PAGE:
of studies that verified that people can be trained in practicing behaviors
that enhance feelings of well-being — just like we train our bodies to
achieve better physical fitness. The results of the training directly
correlated to the study subjects’
overall safety, retention, customer experience and quality improvements.
in the face of our current crisis: What’s the Answer? Practice proactive
behavior versus reactive – focus on what we can control. Work on developing emotional
intelligence – situational awareness. Make a point of building a supportive network.
Support Networks: Work at increasing the breadth and depth of our support
networks. Networks help us maintain or regain balance in the midst of
Purpose: Focus on understanding our values, passions, vision, mission, and goals.
We can develop our sense of optimism, a sense of positive thinking. Align our
behavior with core beliefs. Take realistic, manageable action.
Self-Awareness: Build awareness of our thoughts, emotions, and where we need to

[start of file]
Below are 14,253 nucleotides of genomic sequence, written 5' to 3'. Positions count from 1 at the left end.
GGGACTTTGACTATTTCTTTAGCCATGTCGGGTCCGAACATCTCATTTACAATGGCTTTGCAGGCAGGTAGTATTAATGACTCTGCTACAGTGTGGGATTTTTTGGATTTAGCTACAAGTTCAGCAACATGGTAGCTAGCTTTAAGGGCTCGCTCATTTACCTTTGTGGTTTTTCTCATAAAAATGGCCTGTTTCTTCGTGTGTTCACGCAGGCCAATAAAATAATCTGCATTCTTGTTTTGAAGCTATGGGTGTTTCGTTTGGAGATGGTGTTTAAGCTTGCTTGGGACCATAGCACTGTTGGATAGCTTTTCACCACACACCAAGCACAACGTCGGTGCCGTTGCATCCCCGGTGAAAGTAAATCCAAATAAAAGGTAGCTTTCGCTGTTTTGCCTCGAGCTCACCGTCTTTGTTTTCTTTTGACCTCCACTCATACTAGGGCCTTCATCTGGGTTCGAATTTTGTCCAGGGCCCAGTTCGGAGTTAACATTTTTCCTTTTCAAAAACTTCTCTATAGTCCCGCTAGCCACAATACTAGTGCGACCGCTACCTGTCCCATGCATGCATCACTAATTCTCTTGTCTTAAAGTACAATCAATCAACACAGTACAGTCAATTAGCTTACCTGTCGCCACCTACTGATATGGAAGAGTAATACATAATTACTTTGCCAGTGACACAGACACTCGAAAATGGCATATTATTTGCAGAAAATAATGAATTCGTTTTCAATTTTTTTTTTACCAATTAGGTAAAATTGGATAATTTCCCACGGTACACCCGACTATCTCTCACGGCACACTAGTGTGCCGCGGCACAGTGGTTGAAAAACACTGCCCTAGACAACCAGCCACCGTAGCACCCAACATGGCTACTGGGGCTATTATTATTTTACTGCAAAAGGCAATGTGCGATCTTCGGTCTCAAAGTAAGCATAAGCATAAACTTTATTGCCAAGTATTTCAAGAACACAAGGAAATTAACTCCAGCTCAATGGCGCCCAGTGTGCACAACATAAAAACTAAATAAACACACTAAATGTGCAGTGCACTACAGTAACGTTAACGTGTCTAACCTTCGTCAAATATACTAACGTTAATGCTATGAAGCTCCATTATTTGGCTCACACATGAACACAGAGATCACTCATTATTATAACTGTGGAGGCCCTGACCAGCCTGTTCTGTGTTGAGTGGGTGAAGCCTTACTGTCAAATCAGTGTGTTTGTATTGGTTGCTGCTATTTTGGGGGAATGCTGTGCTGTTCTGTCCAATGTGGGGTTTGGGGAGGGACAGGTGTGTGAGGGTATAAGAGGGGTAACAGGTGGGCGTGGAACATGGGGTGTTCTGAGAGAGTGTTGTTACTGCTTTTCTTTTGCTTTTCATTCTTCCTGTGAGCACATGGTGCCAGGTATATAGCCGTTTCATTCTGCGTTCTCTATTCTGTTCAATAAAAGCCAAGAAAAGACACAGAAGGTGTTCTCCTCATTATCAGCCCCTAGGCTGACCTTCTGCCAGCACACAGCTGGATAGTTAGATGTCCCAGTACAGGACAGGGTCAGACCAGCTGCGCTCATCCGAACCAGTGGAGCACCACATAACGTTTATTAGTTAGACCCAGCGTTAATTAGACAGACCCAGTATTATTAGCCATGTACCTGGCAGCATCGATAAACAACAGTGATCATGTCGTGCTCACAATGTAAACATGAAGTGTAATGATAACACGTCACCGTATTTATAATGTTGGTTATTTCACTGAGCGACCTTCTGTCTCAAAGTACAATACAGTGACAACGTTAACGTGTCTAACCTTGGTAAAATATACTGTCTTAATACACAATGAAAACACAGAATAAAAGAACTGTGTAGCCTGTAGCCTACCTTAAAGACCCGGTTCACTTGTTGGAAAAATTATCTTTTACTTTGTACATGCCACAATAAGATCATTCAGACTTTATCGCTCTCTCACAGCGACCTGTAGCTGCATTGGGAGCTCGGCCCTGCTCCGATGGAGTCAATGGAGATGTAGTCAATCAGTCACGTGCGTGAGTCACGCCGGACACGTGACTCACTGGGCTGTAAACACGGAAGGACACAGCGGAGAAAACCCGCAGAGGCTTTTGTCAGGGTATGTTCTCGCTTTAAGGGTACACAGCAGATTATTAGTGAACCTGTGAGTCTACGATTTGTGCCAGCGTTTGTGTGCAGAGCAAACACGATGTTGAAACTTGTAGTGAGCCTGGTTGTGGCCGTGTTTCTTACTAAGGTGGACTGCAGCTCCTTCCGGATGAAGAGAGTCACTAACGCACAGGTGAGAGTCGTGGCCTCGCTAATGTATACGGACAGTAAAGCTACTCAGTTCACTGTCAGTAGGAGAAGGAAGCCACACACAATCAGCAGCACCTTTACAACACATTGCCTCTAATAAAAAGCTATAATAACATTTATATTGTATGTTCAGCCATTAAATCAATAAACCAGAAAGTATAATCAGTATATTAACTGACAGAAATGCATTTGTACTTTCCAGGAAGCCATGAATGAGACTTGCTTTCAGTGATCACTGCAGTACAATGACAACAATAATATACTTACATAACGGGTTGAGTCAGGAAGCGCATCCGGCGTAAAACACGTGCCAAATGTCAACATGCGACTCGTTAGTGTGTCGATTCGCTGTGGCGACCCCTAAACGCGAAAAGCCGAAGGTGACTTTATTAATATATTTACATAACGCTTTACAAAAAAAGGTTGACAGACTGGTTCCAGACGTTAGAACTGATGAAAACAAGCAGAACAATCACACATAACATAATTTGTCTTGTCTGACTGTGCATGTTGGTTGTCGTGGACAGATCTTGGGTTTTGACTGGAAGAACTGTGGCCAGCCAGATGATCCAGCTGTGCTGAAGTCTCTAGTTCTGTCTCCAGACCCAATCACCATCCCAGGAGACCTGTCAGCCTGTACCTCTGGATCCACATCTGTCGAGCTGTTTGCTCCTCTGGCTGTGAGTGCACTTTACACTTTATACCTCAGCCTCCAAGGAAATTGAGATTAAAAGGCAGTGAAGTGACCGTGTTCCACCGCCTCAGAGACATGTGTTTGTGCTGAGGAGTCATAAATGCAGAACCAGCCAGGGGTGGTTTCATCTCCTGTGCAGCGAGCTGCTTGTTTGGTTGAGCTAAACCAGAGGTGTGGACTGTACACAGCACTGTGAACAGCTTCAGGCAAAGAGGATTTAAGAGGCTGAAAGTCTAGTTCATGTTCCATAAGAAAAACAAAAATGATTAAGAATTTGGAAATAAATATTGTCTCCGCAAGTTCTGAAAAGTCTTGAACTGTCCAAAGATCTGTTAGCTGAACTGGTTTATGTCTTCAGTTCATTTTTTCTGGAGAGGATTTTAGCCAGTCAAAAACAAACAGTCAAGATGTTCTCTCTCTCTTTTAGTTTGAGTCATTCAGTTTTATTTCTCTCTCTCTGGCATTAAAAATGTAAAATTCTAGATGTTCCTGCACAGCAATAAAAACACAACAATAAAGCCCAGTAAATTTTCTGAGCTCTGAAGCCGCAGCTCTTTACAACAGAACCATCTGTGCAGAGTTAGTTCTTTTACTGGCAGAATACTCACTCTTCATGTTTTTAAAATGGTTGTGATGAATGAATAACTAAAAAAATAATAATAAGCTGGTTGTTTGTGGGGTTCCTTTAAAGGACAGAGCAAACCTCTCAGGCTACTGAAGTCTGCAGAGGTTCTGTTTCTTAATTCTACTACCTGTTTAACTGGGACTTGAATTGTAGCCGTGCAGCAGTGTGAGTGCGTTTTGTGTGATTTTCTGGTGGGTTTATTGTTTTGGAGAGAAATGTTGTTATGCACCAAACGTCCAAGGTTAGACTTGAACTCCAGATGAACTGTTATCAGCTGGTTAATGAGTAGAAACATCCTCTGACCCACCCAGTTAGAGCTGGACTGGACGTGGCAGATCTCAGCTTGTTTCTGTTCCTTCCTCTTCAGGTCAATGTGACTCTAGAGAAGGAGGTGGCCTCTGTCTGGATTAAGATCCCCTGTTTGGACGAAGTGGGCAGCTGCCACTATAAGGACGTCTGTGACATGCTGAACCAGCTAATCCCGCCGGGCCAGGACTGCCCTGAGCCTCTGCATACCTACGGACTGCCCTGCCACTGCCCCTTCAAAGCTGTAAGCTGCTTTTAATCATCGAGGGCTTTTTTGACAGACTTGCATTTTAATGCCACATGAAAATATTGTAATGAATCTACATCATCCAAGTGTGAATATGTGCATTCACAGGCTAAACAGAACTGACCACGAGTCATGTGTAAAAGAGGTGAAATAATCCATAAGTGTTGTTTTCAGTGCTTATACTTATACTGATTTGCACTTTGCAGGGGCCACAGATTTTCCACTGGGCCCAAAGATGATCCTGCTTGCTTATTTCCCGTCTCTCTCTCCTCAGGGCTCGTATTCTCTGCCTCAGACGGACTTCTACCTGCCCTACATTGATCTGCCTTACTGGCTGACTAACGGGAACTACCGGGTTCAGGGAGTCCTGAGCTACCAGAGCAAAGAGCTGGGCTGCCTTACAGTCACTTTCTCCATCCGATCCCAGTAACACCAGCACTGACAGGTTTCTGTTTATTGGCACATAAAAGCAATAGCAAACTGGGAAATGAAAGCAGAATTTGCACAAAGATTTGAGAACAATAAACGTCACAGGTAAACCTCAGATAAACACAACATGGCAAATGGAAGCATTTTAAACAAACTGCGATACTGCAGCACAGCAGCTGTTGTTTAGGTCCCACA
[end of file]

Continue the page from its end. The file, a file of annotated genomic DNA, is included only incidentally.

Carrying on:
get better. We can improve our ability to consciously manage our behavior.
Self-Care: Improve our physical, emotional, and spiritual well-being to
increase our energy and protect or inoculate ourselves against stress. Use
appreciation of beauty and nature as beginning avenues to self-care. Practice
our strengths Work for us. Build confidence, gain the courage to take
risks to achieve more effective results.
our coping skills: Strengthen
the skills we need to reframe this challenge we are experiencing now.
Make intentional choices that lead to growth and thriving, not just
surviving. Ask what we can control, what is realistic and what can we maintain
Can We Ask for Help? Men and especially women both continue to face unique
challenges that block success and confidence. Resiliency is an important ingredient for happiness
and well-being, when we proactively develop resiliency resources. There are six
resiliency strategies that will help us thrive in an adverse situation by
protecting ourselves against future difficulties or regaining our resiliency
after a major setback.
today, we’ve really only scratched the surface. My mission is to support you as
you work to refine your skills and get even better at what you are already good
at. Nobody overcomes adversity alone! We all need help, we just have to admit
it, and ask! And get the right expert to guide you through it. We have to
convince ourselves that it’s okay to ask for help!
Next? You’ve begun the work to gain power over adversity and learn to be more
resilient. But let’s step back and take a look at the whole picture, you know
it’s not all resolved in a one essay. Where